It appears that Major League Baseball may be aiming to mitigate teams manipulating their 25-man rosters.
According to a source from an article published by the Associated Press.
[MLB] has proposed going back to a 15-day disabled list and increasing the time optioned players usually must spend in the minor leagues — moves aimed at reducing the use of relief pitchers and reviving offense.
What Rules Are They Looking To Change?
According to AP, the proposed rule changes would change the DL stints back to a minimum of 15 days, instead of 10. Optioned players would have to spend at least 15 days in the minors, instead of 10.
The article cites an increased use in relievers in the past few seasons, as well as DL placements. The obvious reasoning here is rest and availability for relievers. Rested relievers, better results. The article goes on to cite the astronomical increased rate of strikeouts. Although, this isn’t new news:
“Strikeouts set a record for the 11th straight year, increasing by 1,103 to 41,207, and topped hits (41,019) for the first time in major league history. Hits led by 2,111 in 2017 and by 13,418 in 2006.”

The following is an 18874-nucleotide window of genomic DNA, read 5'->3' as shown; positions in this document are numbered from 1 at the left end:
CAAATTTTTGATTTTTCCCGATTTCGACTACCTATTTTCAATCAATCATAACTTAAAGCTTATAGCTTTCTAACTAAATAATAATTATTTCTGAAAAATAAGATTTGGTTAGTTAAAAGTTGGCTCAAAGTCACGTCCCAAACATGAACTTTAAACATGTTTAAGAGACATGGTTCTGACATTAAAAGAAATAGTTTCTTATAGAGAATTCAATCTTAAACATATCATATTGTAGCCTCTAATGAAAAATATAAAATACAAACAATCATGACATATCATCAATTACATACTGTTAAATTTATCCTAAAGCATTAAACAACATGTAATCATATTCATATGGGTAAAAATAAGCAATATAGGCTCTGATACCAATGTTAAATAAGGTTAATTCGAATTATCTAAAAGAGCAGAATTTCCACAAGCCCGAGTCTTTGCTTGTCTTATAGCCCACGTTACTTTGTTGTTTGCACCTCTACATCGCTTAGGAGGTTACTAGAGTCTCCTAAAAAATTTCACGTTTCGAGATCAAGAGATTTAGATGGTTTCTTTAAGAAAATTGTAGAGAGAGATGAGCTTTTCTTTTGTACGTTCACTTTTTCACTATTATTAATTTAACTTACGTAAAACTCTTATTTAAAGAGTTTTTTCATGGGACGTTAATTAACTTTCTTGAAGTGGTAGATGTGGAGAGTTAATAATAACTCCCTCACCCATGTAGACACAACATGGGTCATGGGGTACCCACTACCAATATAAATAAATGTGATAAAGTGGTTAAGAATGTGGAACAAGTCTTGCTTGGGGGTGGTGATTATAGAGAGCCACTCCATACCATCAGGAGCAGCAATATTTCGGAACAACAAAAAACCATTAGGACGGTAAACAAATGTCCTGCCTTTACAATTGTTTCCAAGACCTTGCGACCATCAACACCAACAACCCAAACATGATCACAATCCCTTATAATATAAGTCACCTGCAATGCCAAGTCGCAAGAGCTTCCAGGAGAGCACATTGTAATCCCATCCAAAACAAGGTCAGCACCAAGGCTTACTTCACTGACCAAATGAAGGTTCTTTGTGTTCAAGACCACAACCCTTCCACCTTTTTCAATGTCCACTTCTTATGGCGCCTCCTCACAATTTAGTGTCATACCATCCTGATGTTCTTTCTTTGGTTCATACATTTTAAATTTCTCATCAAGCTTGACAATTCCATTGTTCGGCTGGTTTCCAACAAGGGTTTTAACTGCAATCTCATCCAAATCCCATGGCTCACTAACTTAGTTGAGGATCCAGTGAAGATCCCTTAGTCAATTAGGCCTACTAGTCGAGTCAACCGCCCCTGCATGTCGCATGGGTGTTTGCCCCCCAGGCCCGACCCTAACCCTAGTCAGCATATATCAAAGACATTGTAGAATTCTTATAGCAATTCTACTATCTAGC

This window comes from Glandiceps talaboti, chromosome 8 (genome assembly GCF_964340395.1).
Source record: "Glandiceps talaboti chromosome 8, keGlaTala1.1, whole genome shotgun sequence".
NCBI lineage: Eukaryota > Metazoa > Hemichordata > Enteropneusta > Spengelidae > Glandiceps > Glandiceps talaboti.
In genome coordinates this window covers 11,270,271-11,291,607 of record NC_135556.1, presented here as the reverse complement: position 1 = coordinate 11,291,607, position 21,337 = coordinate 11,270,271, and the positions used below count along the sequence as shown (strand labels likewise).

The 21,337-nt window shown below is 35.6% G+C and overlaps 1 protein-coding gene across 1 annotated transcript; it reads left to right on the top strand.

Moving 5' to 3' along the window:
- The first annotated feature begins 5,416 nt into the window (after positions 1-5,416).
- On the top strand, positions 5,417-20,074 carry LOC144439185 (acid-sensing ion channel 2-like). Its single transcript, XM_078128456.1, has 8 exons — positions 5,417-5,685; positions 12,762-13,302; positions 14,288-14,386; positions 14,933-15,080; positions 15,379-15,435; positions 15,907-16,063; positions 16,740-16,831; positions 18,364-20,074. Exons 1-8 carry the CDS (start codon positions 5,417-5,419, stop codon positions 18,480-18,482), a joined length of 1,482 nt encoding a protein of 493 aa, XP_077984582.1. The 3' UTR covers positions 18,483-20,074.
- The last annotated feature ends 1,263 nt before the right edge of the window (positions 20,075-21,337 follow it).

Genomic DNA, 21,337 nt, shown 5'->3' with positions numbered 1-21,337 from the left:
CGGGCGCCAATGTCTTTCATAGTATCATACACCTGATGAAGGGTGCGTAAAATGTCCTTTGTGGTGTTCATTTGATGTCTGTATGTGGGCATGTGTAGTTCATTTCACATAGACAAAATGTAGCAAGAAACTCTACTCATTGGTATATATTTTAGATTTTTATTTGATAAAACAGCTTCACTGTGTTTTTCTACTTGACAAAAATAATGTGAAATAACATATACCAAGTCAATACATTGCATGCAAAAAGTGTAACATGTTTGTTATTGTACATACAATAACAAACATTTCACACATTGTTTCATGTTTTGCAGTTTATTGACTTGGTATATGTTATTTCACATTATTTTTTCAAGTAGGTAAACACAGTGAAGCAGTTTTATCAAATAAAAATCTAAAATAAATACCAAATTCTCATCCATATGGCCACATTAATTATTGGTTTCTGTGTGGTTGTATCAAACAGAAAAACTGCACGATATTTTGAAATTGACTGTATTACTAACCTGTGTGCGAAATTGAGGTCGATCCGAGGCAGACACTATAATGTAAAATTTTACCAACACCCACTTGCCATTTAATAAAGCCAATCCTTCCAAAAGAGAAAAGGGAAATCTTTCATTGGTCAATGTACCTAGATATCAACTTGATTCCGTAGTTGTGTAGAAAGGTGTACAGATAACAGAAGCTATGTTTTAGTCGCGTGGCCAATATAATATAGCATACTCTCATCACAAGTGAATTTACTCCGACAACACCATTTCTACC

Strikeouts have been on the rise, but MLB should realize it isn’t for unknown reasons. Analytics have continually de-stigmatized strikeouts. They also cite batting average dropping to it’s lowest point last year at .248. Analytics have continued to devalue batting average, so that trend is no mystery, either.
Effects On The Dodgers
It’s no secret the the Dodgers use the 10 day DL liberally, and very much in their favor. Whether it be phantom DL stints for tired pitchers, or real injuries. The 10 day DL versus a 15 DL doesn’t seem like a big difference, but for starters that’s one entire start, and for position players that’s up to 5 full games of availability. That makes a big difference.
Will This Really Help MLB?
MLB is trying to remedy the ‘problems’ that it has with increased strikeouts, less hitting, more pitching changes, and bringing a younger market to the game. As everyone knows, more stringent rules to make a game harder has historically always brought more people to the game…
This could be called a solution without a problem, but it’s not. It’s just their smokescreen. MLB reported incredible revenue yet again for this season. Rob Manfred clearly doesn’t like the army of pitching changes that take place during a game. Nobody really likes that many stops in a game–but the strategy is effective. The game isn’t broken, but MLB is still looking to fix it. It does increase game time, but people are still watching.
The effect it would have on the success of teams versus the positive effects it’d have on the speed of games doesn’t seem like it would change a whole lot. Trying to streamline the game better isn’t a bad thing, but changing things at the expense of the game’s integrity just comes off like a bad coat of paint.
What are your thoughts?
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